CHARLESTON, S.C. -- A dredge, appropriately named Dredge Charleston, a daily crew of 53 workers, and heavy earthmoving equipment worked 24 hours a day for seven weeks constructing a landmark legacy of the Charleston Harbor Post 45 Deepening project: the restoration of Crab Bank. Crab Bank is a bird sanctuary located in the Charleston Harbor near the shoreline of the Old Village in Mount Pleasant.
The project is a landmark legacy of Post 45 because the rest of the $550M deepening project is underwater and that massive investment is not visible to the public. In the case of Crab Bank, it has now become a feature of the Charleston Harbor that can easily be seen and noticed from as far as the Arthur Ravenel Jr. Bridge. Beneficially using material from the deepened channel restored 32 acres of prime nesting grounds, giving shorebirds and seabirds much-needed habitat for increasing their populations this spring and those to follow.
Because placing the dredged material on Crab Bank was not the least-cost placement method, a non-federal sponsor was needed to make the concept a reality. The South Carolina Department of Natural Resources (SCDNR) stepped up to fill that role and share in the costs of the project. If not for their commitment and our partnership together, this sandy material would have wound up sequestered in the ocean placement site and this seabird sanctuary lost for good.
Although the actual construction only took a few weeks, the idea came about years ago when the Post 45 project delivery team was trying to identify potential projects to maximize the beneficial use of the available sandy dredged material from the harbor deepening. Crab Bank rose to the top.
“Nine years ago, Crab Bank was just a concept, three years ago SCDNR stepped up to make it a reality, and this spring it becomes vital habitat and nesting grounds for shorebirds. It is rare in an engineer’s career to see a project from concept to completion. Seeing this to completion is very rewarding,” said Brian Williams, one of the project managers.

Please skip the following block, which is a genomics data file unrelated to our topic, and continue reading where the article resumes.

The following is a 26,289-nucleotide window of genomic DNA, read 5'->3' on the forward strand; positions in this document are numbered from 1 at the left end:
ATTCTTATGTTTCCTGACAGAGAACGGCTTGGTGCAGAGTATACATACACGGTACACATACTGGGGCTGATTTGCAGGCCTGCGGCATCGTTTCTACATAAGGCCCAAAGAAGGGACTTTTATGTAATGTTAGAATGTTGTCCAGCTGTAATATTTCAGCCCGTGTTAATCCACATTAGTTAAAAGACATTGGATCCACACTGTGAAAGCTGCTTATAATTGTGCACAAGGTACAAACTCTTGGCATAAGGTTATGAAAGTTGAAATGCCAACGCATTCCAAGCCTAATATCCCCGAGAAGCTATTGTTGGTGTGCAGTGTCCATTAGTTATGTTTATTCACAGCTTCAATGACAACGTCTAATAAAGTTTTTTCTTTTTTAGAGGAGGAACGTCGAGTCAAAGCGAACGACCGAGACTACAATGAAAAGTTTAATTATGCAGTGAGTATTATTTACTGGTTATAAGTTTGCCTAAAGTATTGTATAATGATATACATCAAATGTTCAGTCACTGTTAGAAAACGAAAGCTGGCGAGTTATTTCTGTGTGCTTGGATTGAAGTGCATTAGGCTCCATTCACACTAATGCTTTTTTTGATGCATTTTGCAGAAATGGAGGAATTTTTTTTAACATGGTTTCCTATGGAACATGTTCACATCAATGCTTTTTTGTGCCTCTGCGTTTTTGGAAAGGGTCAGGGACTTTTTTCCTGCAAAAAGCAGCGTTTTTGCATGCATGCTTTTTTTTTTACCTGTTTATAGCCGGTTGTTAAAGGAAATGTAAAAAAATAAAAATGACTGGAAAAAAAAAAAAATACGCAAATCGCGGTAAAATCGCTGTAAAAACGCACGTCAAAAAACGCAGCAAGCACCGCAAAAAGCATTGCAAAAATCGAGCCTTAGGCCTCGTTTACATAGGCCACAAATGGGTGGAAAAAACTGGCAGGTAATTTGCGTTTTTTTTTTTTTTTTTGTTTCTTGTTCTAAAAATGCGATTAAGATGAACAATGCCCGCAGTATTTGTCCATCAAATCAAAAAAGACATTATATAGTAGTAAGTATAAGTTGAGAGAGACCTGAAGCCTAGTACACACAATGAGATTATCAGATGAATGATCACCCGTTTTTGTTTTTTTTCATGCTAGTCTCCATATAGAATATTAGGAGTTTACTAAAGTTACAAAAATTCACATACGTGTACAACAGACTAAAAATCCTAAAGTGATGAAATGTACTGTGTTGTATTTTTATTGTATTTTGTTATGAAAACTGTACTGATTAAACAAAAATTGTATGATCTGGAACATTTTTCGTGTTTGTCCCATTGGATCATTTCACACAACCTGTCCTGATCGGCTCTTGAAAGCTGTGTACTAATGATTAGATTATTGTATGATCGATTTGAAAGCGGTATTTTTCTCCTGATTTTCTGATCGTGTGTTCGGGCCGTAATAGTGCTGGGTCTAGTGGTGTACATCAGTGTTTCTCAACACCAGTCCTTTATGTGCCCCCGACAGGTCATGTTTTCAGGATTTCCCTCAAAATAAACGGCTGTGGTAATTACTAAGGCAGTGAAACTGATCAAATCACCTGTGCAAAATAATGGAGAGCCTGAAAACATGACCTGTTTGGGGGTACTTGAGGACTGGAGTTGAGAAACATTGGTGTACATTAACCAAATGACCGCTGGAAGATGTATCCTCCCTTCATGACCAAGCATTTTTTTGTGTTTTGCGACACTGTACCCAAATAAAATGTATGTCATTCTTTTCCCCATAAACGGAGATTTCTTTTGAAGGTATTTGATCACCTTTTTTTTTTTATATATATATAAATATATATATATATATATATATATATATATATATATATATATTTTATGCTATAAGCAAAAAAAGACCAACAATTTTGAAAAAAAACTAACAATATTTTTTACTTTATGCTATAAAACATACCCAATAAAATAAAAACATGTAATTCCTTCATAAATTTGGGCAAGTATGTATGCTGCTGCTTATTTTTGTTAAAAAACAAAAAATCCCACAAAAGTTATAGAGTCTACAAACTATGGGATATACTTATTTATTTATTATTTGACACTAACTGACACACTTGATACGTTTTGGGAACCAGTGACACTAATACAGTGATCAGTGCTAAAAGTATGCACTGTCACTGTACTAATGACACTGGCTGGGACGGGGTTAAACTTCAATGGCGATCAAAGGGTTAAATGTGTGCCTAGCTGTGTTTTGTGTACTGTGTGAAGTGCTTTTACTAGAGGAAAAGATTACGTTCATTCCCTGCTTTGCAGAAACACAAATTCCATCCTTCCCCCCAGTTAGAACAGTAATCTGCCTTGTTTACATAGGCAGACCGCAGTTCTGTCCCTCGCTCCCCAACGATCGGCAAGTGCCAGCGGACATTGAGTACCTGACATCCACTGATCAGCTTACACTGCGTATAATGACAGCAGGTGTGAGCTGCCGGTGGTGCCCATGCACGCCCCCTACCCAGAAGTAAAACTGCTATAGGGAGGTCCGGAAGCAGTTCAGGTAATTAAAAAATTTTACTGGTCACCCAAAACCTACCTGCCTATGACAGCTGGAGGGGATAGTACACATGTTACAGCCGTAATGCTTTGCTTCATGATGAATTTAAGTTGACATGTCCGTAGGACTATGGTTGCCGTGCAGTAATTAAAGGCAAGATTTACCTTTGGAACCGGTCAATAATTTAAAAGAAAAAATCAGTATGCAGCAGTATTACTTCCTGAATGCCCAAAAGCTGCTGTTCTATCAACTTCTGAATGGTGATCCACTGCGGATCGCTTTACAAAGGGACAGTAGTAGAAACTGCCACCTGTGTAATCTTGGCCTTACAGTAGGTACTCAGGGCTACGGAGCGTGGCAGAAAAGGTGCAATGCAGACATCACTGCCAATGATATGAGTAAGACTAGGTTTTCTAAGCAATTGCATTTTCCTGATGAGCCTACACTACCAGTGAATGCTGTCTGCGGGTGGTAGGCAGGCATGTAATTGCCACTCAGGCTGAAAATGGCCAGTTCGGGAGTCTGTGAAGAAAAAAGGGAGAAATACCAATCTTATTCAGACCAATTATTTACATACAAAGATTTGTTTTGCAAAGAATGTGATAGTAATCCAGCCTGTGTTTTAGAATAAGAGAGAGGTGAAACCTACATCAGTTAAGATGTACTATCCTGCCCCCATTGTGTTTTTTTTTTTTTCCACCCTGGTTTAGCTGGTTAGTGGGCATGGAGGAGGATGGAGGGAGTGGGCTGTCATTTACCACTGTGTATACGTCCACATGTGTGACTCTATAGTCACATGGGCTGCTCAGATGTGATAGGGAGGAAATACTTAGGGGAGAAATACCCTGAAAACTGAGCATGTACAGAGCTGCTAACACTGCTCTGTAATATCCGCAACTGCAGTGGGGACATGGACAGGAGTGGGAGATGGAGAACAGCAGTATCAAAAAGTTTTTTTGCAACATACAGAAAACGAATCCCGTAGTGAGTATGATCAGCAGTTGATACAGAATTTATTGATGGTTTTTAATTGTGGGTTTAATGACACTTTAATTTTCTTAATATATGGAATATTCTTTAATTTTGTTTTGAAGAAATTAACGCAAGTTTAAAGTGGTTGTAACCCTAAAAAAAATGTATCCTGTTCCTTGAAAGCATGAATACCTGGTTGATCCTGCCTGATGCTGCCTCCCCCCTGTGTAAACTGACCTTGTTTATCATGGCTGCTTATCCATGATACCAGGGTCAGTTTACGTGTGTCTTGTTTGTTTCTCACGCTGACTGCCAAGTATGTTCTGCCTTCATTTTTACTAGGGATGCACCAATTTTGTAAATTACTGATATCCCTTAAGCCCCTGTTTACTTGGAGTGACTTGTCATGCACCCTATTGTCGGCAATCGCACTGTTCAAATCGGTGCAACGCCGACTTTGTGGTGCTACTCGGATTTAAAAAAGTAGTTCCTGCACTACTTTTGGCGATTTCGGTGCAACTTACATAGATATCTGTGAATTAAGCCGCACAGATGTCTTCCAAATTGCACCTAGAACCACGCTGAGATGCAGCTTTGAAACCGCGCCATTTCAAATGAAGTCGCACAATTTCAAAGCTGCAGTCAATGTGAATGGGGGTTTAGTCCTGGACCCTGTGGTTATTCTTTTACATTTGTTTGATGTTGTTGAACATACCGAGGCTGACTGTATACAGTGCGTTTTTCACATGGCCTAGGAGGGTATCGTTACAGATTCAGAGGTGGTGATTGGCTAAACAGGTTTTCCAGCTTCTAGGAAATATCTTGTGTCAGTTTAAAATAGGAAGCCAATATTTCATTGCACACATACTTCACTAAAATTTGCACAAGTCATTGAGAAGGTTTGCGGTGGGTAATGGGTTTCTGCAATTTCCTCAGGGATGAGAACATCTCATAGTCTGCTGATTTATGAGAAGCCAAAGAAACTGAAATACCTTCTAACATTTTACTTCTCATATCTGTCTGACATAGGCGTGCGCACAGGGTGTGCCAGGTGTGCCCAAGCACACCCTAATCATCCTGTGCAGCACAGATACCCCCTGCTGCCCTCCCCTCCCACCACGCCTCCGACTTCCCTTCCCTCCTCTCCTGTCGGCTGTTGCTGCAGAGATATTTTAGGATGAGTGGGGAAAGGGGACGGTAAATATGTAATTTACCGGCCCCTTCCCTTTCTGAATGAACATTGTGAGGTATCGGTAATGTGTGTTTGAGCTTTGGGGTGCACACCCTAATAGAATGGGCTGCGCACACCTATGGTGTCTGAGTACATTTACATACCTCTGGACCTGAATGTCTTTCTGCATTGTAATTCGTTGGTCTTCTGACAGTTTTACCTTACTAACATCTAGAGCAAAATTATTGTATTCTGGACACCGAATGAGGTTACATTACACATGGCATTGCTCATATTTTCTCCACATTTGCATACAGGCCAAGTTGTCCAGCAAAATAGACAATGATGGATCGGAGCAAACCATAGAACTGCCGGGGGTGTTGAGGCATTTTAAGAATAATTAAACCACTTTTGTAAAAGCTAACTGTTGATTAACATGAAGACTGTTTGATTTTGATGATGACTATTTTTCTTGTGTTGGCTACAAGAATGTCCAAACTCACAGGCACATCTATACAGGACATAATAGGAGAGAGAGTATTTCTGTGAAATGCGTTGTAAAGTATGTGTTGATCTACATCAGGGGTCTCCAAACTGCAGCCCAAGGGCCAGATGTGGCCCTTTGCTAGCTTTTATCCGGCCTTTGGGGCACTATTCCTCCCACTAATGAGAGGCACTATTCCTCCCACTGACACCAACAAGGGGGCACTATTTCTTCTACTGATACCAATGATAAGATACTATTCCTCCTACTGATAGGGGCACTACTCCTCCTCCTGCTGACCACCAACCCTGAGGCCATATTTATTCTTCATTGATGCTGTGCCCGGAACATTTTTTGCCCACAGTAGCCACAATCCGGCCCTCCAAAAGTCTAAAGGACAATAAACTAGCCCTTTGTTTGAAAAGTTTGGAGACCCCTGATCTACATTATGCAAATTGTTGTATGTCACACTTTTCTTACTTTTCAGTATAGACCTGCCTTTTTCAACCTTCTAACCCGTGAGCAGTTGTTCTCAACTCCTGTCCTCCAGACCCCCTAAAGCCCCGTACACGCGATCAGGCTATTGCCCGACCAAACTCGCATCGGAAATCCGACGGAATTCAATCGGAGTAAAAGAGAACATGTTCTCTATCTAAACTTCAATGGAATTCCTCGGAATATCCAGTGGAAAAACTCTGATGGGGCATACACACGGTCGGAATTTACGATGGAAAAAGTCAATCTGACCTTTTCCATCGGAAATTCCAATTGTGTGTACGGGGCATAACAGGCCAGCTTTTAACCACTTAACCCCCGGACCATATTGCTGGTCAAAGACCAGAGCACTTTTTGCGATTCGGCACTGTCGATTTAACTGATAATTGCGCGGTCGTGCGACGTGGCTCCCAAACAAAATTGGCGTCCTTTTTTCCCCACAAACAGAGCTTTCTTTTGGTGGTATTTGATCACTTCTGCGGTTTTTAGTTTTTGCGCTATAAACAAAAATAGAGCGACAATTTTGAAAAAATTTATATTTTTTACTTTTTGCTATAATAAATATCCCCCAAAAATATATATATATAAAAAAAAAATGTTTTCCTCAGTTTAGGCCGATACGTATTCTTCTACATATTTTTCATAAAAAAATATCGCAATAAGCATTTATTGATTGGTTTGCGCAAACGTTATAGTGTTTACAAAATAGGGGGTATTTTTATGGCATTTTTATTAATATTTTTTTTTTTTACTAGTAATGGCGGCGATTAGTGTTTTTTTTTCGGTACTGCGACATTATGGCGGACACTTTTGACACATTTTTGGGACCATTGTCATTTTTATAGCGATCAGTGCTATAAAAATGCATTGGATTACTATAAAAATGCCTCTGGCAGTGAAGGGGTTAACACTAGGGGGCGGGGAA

Approximately 660,000 cubic yards, or 66,000 dump truck loads (one dump truck carries about 10 cubic yards), of material created the crescent-shaped footprint, which can be seen from the Ravenel Bridge, Alhambra Hall, or other waterfront spots on the harbor side of Mount Pleasant.
“The work is fascinating to see”, said Jeff Livasy, project manager. “The hydraulic cutterhead suction dredge sucks up the material from the channel floor, similar to a vacuum cleaner, and it is pumped onto the island through various types of pipe. Once the material is on the island, bulldozers begin shaping the material.”
“This is a little different than a beach renourishment project,” said Chip Forbes, the field engineer for Norfolk Dredging Company, the contractor working for the District. “We usually have our guys smooth out the sand perfectly, so it is flat and even terrain, but in this case, the birds do not want that. Different birds like different terrain so this has been fun creating something with lumps, bumps and some flat surfaces.”
The natural isolation of the island keeps the birds and nests safe from predators. Over fifteen different species of bird have been spotted nesting on the island in previous years. The number of shorebirds and seabirds’ nests are declining each year,” said Janet Thibault, a wildlife biologist for SCDNR. “Having places for them to have refuge is really important. Around March or April, the birds will come back, find mates and build nests. So, I’m just really excited to see this project happening.”
This one-time placement of material could have as much as a 50-year life span, but in such a dynamic environment we know the footprint will be reduced and change each year. Mother Nature will play a large role in the life of Crab bank. SCDNR will monitor the island each season with special cameras. This live webcam will also allow the public to view the island’s inhabitants in real-time.
Visitors are not allowed on the island during the official nesting season which runs from March 15 - Oct. 15 each year. During the remaining months, the island is only open below the high tide line, and pets are prohibited.
With most of the island inaccessible, exploring the island by kayak or motorized boat is a fun way to see the activity. We do ask that visitors avoid generating boat wakes because that aids with erosion and we want to protect the island as much as we can.
USACE is proud to have partnered with the SCDNR on the restoration of this vital habitat and we will be excited to “Welcome Back the Birds” with a public event this April. Stay tuned to the social media channels of both agencies this spring for more information.